Aradia is focused on Diana or Tana, her daughter Aradia and Lucifer. This wonderful book describes the creation according to Italian witch-lore. We also read about the witch-meeting or sabbath (treguenda) and it contains many original magical recipes, like spells for love and good fortune. Diana is further connected to the Moon and the fairy world.
Etruscan Magic & Occult Remedies by Charles Godfrey Leland was first published as Etruscan Roman Remains in Popular Tradition, in 1892. Part One of the book offers a complete and detailed insight in the Etruscan and Roman rooted pantheon of the Tuscan Streghe (witches). Part Two describes many of their spells, incantations, sorcery and several lost divination methods.
Sorceress (the English translation of La Sorcière) by Jules Michelet is still one of the most vivid, dark and confronting studies on witchcraft ever produced. Starting in the 13th century the book moves on towards belladonna, the Sabbath and pacts with Satan, into the hells of the Burning Times – social contexts, church intrigues and mass hysteria always included. Via Basque witches, the Black Masses and demoniacal possessions we enter the satanic decadence of 17th century France, and finally the end of the witch burning era in 18th century, with the trial of Charlotte Cadière.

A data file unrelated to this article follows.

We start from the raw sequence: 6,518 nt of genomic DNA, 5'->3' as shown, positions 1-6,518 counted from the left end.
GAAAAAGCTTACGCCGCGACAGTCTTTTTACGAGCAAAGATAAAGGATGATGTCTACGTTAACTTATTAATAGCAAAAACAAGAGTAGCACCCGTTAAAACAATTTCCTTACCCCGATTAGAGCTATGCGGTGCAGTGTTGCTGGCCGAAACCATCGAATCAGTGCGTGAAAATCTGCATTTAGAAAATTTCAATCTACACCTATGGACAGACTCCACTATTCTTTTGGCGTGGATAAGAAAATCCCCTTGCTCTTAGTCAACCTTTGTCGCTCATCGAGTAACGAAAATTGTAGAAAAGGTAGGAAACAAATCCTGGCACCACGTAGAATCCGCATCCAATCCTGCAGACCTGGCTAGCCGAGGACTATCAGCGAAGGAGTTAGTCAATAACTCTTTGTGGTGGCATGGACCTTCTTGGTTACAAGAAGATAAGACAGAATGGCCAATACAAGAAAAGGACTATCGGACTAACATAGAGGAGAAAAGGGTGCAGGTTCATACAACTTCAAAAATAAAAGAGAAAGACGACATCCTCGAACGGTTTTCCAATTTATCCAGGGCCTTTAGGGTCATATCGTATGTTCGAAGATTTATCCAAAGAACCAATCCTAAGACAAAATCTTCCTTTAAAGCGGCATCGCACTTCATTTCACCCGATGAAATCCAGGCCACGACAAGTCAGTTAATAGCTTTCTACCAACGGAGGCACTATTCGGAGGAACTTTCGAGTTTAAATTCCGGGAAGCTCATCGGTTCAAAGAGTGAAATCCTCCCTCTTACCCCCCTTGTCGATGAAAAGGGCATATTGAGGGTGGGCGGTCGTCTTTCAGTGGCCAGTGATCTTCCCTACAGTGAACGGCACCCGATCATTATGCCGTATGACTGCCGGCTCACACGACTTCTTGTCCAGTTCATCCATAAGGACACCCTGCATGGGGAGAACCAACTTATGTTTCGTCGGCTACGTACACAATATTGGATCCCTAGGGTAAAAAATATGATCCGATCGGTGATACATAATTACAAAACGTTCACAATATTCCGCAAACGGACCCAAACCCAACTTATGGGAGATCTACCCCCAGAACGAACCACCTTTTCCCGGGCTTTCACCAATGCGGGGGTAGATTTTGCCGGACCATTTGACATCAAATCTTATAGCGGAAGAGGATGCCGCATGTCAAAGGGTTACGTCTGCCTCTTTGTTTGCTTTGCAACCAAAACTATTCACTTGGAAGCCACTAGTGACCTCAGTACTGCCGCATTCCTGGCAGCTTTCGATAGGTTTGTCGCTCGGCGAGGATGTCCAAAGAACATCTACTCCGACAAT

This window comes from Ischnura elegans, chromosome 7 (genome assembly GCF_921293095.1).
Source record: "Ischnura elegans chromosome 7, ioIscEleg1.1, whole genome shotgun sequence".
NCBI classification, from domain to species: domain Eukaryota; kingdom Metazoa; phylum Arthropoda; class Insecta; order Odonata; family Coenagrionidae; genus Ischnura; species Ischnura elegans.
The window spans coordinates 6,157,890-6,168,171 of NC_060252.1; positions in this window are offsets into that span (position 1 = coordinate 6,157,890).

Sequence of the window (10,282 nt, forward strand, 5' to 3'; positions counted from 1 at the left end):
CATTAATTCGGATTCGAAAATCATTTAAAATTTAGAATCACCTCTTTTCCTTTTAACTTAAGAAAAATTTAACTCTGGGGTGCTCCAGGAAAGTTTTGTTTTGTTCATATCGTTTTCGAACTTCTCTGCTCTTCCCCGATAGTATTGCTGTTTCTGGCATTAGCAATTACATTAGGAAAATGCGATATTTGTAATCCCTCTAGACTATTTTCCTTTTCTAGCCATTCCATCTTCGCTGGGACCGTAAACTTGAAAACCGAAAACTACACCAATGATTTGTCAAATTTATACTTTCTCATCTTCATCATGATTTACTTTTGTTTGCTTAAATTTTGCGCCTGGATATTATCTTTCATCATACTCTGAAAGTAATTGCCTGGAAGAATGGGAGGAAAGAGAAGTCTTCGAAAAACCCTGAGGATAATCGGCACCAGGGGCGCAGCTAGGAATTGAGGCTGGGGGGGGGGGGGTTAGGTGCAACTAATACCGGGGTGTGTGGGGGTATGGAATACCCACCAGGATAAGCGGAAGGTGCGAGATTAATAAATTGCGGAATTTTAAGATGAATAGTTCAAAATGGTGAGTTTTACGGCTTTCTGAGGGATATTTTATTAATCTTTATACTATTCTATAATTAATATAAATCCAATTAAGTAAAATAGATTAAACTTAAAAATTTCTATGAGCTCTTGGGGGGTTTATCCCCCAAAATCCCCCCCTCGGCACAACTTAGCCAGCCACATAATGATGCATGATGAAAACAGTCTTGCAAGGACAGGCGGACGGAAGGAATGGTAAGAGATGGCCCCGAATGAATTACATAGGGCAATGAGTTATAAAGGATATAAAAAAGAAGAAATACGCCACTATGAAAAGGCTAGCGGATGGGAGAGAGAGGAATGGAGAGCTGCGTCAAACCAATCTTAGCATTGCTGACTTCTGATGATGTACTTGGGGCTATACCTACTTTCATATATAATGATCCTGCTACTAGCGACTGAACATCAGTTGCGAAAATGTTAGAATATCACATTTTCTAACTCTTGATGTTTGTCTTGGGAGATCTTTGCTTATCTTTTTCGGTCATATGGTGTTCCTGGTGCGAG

In Ancient Rome ‘Mana’ was the term used for a mysterious force, which could be helpful or harmful. When harmful it was called Taboo. Just like the Chinese Qi, Mana could empower both the positive and the negative. This study of Eli Edward Burriss offers a still unique insight into the magical elements, beliefs, methods and rites of Rome in ancient days.
The Witches of New York portraits a series of psychics, astrologers, and fortunetellers operating within 19th century New York City, written from the perspective of the popular American humourist Doesticks. The author went from one New York City “witch” (psychic, astrologer, clairvoyant, etc.) to another, to prove how inaccurate they were in their predictions.
Witch, Warlock and Magician is divided into two parts. The first part of the book gives an overview of the progress of magic and alchemy in England and Scotland as well as an account of the lives of the most notable historical figures in this field, including Rosicrucians. The second part is devoted to an historical review of witchcraft in Britain and some of the most important witch-trials.